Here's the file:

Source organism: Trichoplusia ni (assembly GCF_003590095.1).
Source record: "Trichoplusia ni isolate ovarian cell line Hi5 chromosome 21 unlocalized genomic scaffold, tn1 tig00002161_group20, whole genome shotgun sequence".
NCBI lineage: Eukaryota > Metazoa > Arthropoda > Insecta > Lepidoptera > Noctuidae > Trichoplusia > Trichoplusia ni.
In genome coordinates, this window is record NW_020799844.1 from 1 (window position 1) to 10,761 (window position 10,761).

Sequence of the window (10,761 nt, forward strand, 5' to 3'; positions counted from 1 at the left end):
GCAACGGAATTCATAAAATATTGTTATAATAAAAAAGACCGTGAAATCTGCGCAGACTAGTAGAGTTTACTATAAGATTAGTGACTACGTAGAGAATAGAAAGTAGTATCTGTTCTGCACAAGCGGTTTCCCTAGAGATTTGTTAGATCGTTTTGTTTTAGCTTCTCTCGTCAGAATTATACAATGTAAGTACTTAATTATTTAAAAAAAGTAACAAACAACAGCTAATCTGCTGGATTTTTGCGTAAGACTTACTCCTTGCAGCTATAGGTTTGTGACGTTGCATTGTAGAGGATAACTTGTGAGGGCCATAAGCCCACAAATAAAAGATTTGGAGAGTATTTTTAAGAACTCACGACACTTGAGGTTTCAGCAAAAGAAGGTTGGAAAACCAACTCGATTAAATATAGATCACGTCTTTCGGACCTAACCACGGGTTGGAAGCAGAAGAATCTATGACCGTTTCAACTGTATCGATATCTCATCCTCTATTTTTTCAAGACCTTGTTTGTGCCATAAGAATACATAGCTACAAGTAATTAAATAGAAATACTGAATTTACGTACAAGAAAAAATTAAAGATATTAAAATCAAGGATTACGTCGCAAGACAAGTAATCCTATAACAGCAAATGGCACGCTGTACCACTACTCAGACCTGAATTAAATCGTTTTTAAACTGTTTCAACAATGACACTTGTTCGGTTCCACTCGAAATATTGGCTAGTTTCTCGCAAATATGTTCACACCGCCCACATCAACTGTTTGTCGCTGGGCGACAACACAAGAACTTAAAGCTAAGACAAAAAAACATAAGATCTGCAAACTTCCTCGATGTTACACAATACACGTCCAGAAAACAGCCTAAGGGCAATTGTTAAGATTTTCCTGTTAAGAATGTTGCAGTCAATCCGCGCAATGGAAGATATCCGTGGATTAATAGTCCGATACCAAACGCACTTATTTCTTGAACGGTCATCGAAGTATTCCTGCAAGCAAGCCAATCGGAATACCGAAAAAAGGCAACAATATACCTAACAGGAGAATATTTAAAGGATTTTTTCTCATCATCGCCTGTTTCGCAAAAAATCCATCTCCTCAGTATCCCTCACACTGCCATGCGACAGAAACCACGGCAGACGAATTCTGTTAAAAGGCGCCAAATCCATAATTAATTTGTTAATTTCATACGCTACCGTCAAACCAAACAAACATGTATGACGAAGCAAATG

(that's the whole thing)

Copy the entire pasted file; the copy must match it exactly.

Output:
Source organism: Trichoplusia ni (assembly GCF_003590095.1).
Source record: "Trichoplusia ni isolate ovarian cell line Hi5 chromosome 21 unlocalized genomic scaffold, tn1 tig00002161_group20, whole genome shotgun sequence".
NCBI lineage: Eukaryota > Metazoa > Arthropoda > Insecta > Lepidoptera > Noctuidae > Trichoplusia > Trichoplusia ni.
In genome coordinates, this window is record NW_020799844.1 from 1 (window position 1) to 10,761 (window position 10,761).

Sequence of the window (10,761 nt, forward strand, 5' to 3'; positions counted from 1 at the left end):
GCAACGGAATTCATAAAATATTGTTATAATAAAAAAGACCGTGAAATCTGCGCAGACTAGTAGAGTTTACTATAAGATTAGTGACTACGTAGAGAATAGAAAGTAGTATCTGTTCTGCACAAGCGGTTTCCCTAGAGATTTGTTAGATCGTTTTGTTTTAGCTTCTCTCGTCAGAATTATACAATGTAAGTACTTAATTATTTAAAAAAAGTAACAAACAACAGCTAATCTGCTGGATTTTTGCGTAAGACTTACTCCTTGCAGCTATAGGTTTGTGACGTTGCATTGTAGAGGATAACTTGTGAGGGCCATAAGCCCACAAATAAAAGATTTGGAGAGTATTTTTAAGAACTCACGACACTTGAGGTTTCAGCAAAAGAAGGTTGGAAAACCAACTCGATTAAATATAGATCACGTCTTTCGGACCTAACCACGGGTTGGAAGCAGAAGAATCTATGACCGTTTCAACTGTATCGATATCTCATCCTCTATTTTTTCAAGACCTTGTTTGTGCCATAAGAATACATAGCTACAAGTAATTAAATAGAAATACTGAATTTACGTACAAGAAAAAATTAAAGATATTAAAATCAAGGATTACGTCGCAAGACAAGTAATCCTATAACAGCAAATGGCACGCTGTACCACTACTCAGACCTGAATTAAATCGTTTTTAAACTGTTTCAACAATGACACTTGTTCGGTTCCACTCGAAATATTGGCTAGTTTCTCGCAAATATGTTCACACCGCCCACATCAACTGTTTGTCGCTGGGCGACAACACAAGAACTTAAAGCTAAGACAAAAAAACATAAGATCTGCAAACTTCCTCGATGTTACACAATACACGTCCAGAAAACAGCCTAAGGGCAATTGTTAAGATTTTCCTGTTAAGAATGTTGCAGTCAATCCGCGCAATGGAAGATATCCGTGGATTAATAGTCCGATACCAAACGCACTTATTTCTTGAACGGTCATCGAAGTATTCCTGCAAGCAAGCCAATCGGAATACCGAAAAAAGGCAACAATATACCTAACAGGAGAATATTTAAAGGATTTTTTCTCATCATCGCCTGTTTCGCAAAAAATCCATCTCCTCAGTATCCCTCACACTGCCATGCGACAGAAACCACGGCAGACGAATTCTGTTAAAAGGCGCCAAATCCATAATTAATTTGTTAATTTCATACGCTACCGTCAAACCAAACAAACATGTATGACGAAGCAAATG